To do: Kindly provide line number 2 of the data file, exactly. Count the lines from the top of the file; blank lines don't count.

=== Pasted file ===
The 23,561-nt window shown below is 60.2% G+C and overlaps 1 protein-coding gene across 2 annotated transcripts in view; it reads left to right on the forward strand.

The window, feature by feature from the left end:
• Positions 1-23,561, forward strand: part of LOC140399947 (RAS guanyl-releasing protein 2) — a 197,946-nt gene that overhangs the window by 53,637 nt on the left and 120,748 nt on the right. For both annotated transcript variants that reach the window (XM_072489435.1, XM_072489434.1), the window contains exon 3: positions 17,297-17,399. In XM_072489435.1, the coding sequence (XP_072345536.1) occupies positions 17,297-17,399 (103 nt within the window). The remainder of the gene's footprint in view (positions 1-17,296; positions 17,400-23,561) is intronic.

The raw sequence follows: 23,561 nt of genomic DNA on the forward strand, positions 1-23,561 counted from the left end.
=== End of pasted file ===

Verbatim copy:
The window, feature by feature from the left end: